“Code is the next universal language, in the seventies it was punk music that drove a whole generation, in the eighties it was probably money — but for my generation of people software is the interface to our imagination and our world,” said Linda Liukas, a Finnish programmer who left a cushy job at Codecademy to develop a children’s book aimed at teaching little girls (4 – 7 years) about coding and tech.
Called Hello, Ruby — the illustrated book, named after the programming language was authored and mocked up by Liukas herself, going on to raise hundreds of thousands in funding. Since then she’s released more titles in the “Ruby” series to promote further the need for getting girls into tech as soon as possible.
Liukas isn’t the only STEM enthusiast to push these topics on future generations; there are numerous organisations in existence and forming that are intent on creating a space for women in tech. Here are a few worth a mention:
Founder Reshma Saujani introduced Girls Who Code to the world in 2012 as a way to teach young women how to master computer science. “The technology field is where new jobs are being created, and if we want to increase opportunities for women and girls, it has to be in that field,” she told Time. Her US-based non-profit includes a 7-week Summer Immersion Program, 2-week specialised Campus Program, after school Clubs and a 13-book series. So far, “88% of alumni have declared a CS major/minor or are more interested in CS because of Girls Who Code,” states the website.
The brainchild of Hello, Ruby’s Linda Liukas, and Karri Saarinen the Finnish workshop gets its name from the web application framework Rails and began in 2010 as a workshop program but has grown into a global non-profit volunteer collective teaching coding to girls in countries like India, Romania, and Uganda.
This social enterprise, founded in 2014 is focused on eradicating the barriers put before women pursuing a STEM education. “We want to change society and the face of the UK economy by teaching 20,000 women how to code for free by the end of 2020,” states the website.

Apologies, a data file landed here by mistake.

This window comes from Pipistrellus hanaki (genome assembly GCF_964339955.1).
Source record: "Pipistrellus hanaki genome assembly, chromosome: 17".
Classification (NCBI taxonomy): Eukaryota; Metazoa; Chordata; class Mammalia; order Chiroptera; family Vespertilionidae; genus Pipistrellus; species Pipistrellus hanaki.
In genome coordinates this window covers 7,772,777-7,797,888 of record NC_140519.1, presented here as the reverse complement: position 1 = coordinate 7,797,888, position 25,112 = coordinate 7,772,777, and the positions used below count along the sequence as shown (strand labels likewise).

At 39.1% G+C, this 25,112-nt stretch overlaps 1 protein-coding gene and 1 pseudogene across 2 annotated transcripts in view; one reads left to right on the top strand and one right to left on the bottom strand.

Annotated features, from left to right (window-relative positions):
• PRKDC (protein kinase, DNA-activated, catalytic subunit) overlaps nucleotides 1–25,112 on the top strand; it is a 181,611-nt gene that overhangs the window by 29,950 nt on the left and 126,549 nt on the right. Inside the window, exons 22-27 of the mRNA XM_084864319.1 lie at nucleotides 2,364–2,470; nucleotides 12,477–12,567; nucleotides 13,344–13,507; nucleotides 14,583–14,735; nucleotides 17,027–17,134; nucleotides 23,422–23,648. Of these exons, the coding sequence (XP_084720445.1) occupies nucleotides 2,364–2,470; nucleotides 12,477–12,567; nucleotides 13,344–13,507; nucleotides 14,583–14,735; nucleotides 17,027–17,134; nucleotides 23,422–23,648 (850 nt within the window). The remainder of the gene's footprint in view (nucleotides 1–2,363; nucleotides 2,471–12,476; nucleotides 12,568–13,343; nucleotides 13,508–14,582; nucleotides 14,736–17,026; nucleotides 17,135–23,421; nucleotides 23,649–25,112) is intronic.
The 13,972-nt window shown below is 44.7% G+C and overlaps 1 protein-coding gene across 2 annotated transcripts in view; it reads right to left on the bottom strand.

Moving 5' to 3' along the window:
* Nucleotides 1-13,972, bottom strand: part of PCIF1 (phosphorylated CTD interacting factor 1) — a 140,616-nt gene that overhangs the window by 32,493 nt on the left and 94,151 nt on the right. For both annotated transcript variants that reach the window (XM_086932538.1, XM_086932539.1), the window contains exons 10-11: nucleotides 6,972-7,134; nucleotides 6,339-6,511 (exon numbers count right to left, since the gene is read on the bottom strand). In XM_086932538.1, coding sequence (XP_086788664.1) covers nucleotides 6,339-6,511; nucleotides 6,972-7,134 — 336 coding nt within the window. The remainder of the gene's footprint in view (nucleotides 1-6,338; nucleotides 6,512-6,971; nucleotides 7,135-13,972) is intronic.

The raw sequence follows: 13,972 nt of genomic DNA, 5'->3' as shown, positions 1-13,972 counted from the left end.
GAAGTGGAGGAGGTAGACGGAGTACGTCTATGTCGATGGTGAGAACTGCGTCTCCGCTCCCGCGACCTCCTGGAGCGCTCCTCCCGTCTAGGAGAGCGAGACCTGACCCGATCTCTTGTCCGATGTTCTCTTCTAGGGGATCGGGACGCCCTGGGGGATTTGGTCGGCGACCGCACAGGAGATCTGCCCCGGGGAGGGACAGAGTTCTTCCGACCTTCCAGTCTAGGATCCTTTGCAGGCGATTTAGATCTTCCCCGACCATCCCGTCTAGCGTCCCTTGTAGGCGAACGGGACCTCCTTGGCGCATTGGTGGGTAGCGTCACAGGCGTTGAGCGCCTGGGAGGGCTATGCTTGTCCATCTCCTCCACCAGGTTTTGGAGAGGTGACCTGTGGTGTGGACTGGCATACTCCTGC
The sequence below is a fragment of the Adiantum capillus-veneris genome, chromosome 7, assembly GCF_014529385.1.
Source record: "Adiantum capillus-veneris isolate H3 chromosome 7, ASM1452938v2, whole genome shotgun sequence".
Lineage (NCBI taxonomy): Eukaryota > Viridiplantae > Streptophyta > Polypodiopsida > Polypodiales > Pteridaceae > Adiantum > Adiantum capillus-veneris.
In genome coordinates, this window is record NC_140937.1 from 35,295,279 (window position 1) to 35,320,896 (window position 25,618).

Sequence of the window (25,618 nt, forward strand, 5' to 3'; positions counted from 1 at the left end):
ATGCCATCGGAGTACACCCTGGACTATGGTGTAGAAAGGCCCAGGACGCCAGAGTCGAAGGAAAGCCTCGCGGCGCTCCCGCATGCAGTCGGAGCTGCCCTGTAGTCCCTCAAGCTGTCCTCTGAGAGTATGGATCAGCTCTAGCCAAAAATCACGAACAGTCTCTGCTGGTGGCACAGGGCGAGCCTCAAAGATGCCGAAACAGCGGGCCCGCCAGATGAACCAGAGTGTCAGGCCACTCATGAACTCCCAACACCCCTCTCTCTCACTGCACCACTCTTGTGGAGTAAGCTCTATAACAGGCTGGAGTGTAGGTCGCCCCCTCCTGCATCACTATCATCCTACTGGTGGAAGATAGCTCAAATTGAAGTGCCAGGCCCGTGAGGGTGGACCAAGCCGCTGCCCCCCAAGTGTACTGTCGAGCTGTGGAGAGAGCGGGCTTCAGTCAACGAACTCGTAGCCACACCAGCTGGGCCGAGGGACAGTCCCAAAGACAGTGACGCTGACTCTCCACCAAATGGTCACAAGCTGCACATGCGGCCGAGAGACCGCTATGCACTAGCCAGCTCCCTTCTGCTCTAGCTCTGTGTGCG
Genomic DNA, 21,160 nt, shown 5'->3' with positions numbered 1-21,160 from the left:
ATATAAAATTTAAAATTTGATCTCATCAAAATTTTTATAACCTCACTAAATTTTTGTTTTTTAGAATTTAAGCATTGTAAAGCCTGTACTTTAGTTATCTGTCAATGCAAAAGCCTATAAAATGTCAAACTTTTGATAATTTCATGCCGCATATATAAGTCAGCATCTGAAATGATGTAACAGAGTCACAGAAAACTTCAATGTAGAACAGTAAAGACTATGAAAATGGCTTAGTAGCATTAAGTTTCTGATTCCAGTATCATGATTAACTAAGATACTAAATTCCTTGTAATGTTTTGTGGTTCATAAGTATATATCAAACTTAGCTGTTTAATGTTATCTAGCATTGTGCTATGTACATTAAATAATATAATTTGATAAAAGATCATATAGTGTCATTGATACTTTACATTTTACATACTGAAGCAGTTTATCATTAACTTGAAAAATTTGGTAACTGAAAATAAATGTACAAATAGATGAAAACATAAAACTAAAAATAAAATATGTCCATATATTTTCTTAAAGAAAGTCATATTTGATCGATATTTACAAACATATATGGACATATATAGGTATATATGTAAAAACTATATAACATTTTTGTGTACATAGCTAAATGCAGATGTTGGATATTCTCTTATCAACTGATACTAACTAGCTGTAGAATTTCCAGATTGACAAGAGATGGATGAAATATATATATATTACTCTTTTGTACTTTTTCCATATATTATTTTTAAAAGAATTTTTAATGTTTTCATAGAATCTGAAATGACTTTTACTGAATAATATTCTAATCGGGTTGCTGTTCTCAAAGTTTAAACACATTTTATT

A global non-profit geared towards helping women quickly advance in the STEM field. Girls In Tech was created by Adriana Gascoigne, a former tech executive, and current activist and entrepreneur. She started GIT after noticing she was the only woman in a company of 50 people. One of their notable events is “Hacking For Humanity,” a year-long endeavour that debuted last year with the intention of creating something that could help humanity. The winners were a hackathon team in Melbourne, Australia who created an online tool to make it easier for families to find missing loved ones. They were awarded a prize of $2000.00. Since its formation more than a decade ago, GIT has accrued 50,000 members in 60 chapters worldwide.
The Australian company runs workshops throughout the country to bring together girls interested in the tech sphere. Speaker events like “Programmed for Success” include stories of women who have defied the odds in the STEM world.
These are only a few of the many companies created to create a space for women in tech. Despite these groups being primarily for the female sect, they also invite the opposite sex into many of their projects. Indeed, their purpose is to promote inclusivity in the industry and avoid gender favouritism. Let’s “code-exist” happily.
Via: Forbes, Time, STEM, TEDX